Bangladesh Spread of McJihad
There could be a possibility of the two warring begums to come together to combat the rise of ISIS in BD.
Islamist militant groups are finding new ways to make inroads into the Bangladeshi society.
Summer has ended in Bangladesh, but terrorism continues to heat up the country. On October 24, bombs went off outside a Shia shrine in Dhaka on the day of Ashura, leaving one dead and over a hundred injured. A few weeks earlier, unknown assailants had gunned down Kunio Hoshi, an elderly Japanese citizen, in Rangpur district.
Hoshi’s murder came a few days after Cesare Tavella, an Italian aid worker, was sprayed with bullets in Dhaka’s diplomatic neighborhood. Police sources reported that five homemade bombs were used in the Ashura rally, while both Hoshi and Tavella fell to “three masked men who came by motorcycle and used a pistol.”
The SITE Intelligence Group, a jihadist watchdog focused on online snooping and sometimes employed by the US government, revealed
that Islamic State (ISIS) militants had claimed responsibility for all three attacks. Bangladeshi authorities, however, were reluctant to accept its findings.
Dhaka Police Commissioner Asaduzzaman Mia voiced his skepticism to the press, saying, "Given the nature of attacks, I think this was done to create chaos in the country." In short, he did not believe these attacks walked or talked like ISIS and may be political in nature.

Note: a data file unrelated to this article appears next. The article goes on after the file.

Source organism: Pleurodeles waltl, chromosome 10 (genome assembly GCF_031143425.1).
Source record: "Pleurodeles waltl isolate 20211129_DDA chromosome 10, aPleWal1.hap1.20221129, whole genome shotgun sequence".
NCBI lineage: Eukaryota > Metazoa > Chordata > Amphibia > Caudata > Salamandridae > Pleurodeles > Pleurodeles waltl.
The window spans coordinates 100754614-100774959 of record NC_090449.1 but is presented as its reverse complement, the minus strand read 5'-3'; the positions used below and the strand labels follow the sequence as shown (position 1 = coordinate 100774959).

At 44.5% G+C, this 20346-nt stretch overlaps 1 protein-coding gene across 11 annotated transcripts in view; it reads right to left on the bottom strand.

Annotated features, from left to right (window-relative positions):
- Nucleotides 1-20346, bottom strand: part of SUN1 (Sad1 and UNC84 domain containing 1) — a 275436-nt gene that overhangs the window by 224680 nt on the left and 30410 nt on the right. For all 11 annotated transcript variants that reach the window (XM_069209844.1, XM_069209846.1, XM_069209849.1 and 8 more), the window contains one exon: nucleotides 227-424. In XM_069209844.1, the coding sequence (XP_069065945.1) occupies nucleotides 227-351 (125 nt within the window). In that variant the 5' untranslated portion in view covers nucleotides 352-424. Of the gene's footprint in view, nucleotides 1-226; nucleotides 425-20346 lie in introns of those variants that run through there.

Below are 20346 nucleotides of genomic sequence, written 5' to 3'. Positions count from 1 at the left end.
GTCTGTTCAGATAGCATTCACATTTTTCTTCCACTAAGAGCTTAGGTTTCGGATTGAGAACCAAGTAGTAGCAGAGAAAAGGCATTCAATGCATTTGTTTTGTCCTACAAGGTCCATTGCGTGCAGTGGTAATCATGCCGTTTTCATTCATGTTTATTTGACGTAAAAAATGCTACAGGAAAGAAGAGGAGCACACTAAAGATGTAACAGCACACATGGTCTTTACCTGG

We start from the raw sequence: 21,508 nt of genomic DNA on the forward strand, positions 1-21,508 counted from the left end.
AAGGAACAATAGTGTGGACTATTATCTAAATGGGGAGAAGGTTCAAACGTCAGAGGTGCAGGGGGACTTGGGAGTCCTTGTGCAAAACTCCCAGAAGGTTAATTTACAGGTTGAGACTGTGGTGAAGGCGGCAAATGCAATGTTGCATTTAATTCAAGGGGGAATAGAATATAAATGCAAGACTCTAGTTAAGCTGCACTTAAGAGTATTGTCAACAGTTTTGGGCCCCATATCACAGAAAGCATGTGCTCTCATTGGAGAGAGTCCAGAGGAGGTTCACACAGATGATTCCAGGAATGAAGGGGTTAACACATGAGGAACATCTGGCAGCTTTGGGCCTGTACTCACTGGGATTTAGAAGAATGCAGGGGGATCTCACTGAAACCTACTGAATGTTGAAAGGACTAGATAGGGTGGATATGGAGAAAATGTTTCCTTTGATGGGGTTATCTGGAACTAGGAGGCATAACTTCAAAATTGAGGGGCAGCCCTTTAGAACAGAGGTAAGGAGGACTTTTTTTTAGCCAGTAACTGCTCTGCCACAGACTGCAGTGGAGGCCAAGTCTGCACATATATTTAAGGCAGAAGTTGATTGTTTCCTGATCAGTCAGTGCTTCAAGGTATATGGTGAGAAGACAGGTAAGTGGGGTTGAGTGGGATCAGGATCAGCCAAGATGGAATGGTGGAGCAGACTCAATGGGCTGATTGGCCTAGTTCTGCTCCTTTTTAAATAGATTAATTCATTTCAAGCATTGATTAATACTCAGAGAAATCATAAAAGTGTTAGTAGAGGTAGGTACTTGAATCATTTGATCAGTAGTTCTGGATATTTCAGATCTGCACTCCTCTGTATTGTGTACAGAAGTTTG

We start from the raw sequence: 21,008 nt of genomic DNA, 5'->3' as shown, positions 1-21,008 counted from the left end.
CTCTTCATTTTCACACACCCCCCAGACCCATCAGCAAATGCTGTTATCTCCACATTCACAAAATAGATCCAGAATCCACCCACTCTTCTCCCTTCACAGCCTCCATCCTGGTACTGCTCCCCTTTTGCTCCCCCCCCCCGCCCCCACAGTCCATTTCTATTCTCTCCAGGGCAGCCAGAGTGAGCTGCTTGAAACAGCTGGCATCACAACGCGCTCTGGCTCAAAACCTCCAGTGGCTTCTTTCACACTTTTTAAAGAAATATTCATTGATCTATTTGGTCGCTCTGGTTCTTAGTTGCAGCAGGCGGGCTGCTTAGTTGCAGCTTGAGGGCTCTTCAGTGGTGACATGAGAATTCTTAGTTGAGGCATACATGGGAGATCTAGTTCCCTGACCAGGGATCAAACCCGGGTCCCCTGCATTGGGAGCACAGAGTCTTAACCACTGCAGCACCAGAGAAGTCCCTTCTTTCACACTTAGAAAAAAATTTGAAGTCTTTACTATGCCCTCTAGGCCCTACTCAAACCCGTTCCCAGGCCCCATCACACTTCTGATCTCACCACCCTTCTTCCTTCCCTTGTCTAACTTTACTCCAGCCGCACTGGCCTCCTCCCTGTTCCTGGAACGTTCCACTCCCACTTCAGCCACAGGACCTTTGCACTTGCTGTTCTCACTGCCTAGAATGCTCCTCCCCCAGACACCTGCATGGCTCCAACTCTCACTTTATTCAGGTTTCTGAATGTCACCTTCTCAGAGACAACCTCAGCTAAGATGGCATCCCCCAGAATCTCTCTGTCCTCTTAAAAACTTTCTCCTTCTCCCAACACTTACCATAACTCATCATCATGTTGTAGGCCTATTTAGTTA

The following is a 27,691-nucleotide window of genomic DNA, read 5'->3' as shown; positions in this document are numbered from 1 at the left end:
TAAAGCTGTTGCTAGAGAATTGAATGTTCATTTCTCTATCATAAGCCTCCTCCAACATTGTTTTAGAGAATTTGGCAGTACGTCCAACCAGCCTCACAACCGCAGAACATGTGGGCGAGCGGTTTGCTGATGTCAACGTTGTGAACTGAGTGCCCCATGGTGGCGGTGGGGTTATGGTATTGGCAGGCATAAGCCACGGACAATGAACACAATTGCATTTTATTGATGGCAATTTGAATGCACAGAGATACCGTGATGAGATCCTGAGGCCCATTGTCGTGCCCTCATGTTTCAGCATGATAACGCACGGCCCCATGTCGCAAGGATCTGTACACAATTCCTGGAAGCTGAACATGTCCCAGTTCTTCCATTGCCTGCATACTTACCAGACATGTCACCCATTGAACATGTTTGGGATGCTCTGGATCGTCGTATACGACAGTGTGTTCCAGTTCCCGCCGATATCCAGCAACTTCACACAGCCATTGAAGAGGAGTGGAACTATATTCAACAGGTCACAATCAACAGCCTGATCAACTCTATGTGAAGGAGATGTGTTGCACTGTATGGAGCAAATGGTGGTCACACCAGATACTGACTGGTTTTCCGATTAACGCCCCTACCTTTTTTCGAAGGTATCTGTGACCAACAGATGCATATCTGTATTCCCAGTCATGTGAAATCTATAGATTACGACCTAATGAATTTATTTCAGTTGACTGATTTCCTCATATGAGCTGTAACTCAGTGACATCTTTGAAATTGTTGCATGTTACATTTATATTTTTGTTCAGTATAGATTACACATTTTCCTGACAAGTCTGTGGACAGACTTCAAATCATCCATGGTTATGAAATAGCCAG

Why does Mia feel this way? Possibly because he has a solid profile of ISIS to work with, like most other law enforcement officials around the world. For starters, the militant group revels in theatrics and is a carefully choreographed cult, selling potent Islamic symbolism to postcolonial Muslims.
ISIS leader Abu Bakr al-Baghdadi’s ingenious brand strategy drives its meteoric rise in the Middle East and Maghreb. His affiliation system is simple and based on the franchise idea used by big multinationals like McDonalds. Islamic extremists anywhere can become a rib in the ISIS umbrella upon pledging their allegiance to caliph alBaghdadi and swearing to uphold the group’s patent barbarism.
This is a win-win situation for both parties. The inductees gain a powerful new recruiting tool and monies, while al-Baghdadi’s global stock keeps rising. It is no coincidence that established jihadist groups like Nigeria’s Boko Haram and Abu Sayyaf in the Philippines have jumped at the chance to ally themselves with ISIS. Al-Baghdadi’s “McJihad,” then, is ideological fast food for extremists craving purpose after Al-Qaeda’s slide from significance.